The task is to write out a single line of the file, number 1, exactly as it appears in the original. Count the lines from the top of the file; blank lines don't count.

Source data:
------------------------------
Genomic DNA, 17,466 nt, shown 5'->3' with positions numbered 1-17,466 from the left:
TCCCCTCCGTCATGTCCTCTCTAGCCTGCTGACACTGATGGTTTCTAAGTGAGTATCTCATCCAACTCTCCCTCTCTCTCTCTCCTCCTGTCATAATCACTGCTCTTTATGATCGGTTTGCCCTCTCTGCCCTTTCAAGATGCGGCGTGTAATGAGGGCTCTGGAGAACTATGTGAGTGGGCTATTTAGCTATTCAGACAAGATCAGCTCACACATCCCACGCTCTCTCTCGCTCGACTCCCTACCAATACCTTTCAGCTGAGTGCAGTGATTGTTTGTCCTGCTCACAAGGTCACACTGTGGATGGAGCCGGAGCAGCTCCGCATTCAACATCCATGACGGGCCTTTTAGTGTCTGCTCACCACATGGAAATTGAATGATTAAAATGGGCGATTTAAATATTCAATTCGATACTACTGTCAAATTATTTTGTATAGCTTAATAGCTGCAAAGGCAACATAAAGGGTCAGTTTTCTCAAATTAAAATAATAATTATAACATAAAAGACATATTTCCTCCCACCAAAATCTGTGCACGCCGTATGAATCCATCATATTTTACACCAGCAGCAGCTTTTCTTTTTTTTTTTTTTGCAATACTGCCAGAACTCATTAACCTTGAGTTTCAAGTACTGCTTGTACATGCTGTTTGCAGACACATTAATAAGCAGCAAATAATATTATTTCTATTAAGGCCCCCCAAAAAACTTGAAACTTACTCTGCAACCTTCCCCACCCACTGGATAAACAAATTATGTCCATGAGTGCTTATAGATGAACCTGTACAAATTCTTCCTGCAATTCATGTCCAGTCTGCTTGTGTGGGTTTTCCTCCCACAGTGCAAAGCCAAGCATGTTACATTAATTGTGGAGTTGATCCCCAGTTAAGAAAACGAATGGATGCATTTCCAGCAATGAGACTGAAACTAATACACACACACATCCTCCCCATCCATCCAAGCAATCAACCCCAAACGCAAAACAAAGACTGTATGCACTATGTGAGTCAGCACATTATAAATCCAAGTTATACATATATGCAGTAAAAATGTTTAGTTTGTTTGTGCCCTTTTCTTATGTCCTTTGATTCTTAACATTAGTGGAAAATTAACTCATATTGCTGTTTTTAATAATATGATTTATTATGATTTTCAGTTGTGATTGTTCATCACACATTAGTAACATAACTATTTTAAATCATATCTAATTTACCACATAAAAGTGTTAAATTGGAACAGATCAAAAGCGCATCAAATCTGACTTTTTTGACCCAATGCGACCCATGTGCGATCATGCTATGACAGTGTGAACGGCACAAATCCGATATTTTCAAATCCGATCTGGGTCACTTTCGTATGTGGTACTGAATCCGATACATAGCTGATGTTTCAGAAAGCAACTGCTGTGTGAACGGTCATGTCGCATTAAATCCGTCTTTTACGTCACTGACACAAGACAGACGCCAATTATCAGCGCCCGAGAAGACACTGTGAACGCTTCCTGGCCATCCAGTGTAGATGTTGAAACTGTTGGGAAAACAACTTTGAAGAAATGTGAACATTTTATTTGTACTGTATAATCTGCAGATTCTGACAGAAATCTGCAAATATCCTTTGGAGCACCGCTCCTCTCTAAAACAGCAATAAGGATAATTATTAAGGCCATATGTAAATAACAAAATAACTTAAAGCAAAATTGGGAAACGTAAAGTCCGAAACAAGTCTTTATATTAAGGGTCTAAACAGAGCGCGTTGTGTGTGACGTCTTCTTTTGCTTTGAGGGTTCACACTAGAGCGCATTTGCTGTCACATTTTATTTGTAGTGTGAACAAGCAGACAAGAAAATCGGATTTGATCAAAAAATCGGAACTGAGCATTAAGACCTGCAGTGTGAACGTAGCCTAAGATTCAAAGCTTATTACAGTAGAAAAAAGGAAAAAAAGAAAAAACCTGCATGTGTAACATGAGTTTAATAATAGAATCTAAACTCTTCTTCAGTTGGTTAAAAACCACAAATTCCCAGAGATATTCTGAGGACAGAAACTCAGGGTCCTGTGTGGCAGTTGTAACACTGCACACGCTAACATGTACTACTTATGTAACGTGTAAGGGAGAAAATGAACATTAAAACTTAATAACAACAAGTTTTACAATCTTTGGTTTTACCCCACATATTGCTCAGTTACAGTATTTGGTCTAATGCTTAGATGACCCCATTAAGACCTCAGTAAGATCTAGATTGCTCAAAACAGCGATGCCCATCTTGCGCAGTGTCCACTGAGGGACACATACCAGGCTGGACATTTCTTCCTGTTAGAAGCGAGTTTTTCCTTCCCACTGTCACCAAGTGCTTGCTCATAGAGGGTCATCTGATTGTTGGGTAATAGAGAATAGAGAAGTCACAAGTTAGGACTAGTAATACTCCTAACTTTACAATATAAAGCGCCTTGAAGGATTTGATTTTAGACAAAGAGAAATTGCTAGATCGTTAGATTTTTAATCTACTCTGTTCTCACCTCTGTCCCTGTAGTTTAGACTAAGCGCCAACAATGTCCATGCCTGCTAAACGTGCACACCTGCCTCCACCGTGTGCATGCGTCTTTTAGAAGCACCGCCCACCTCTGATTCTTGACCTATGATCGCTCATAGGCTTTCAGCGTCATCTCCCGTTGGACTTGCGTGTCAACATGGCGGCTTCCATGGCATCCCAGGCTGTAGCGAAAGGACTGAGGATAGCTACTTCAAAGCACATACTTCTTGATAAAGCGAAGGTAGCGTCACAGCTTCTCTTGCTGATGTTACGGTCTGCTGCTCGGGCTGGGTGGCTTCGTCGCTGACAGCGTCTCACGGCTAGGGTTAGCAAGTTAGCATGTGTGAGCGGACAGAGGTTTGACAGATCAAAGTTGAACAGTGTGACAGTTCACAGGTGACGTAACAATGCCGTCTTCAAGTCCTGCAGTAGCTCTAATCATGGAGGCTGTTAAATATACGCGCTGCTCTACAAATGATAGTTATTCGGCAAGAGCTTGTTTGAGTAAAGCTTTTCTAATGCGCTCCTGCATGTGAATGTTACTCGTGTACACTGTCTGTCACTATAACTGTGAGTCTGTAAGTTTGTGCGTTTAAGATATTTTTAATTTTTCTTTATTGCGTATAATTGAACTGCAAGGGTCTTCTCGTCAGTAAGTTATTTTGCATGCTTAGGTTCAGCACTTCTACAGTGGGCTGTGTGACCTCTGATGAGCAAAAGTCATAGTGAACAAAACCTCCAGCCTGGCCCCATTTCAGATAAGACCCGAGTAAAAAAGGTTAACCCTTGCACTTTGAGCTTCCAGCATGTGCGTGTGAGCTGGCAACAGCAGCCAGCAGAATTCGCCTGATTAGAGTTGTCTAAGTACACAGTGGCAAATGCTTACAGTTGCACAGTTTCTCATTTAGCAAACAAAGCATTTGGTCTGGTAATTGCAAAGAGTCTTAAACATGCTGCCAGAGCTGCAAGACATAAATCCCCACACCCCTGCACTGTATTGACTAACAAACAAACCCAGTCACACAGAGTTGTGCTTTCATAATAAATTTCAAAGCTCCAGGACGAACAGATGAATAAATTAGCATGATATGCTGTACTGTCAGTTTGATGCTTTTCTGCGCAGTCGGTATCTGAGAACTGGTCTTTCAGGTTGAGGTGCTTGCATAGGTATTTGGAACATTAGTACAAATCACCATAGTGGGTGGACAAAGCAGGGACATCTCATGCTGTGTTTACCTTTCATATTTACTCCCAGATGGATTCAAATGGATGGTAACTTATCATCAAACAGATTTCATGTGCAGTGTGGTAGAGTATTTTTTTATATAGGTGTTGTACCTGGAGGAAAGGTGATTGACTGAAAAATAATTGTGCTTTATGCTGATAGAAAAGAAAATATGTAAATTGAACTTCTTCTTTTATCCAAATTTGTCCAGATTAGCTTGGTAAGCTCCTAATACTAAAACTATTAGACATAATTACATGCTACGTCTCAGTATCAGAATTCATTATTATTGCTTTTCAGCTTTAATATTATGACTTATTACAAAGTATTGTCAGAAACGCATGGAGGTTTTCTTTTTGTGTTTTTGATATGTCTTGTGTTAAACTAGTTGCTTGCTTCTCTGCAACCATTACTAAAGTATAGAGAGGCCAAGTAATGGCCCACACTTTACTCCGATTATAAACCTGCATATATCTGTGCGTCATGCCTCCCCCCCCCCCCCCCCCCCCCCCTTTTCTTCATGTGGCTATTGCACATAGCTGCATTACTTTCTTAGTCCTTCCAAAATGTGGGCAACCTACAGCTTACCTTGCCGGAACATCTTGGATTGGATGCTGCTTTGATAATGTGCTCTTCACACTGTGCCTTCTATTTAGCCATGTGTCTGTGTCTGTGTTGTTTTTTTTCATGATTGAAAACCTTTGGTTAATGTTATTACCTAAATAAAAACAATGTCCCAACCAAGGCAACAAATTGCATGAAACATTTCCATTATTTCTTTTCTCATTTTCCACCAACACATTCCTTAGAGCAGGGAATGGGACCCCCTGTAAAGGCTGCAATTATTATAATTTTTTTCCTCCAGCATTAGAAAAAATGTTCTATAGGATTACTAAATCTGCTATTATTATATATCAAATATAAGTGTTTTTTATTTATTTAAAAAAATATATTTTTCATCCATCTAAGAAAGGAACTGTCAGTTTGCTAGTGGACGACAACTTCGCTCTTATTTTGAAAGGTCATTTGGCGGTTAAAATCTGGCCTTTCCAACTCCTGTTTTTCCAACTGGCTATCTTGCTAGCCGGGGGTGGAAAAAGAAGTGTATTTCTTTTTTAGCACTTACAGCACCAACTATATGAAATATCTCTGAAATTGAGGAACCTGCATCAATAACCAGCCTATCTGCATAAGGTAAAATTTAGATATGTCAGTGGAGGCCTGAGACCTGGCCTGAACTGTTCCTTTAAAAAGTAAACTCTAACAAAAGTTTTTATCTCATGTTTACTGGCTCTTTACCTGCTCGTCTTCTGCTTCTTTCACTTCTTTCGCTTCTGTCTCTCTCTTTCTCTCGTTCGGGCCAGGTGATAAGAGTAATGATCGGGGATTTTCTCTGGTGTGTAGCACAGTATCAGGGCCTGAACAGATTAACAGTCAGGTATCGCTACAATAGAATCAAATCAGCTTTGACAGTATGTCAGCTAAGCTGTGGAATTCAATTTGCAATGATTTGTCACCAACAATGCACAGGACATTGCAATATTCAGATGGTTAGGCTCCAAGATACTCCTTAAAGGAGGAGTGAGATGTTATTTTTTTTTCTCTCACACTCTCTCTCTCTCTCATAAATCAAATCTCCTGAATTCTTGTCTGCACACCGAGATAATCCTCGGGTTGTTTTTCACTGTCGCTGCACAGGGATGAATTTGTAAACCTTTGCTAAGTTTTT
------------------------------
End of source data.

Genomic DNA, 17,466 nt, shown 5'->3' with positions numbered 1-17,466 from the left: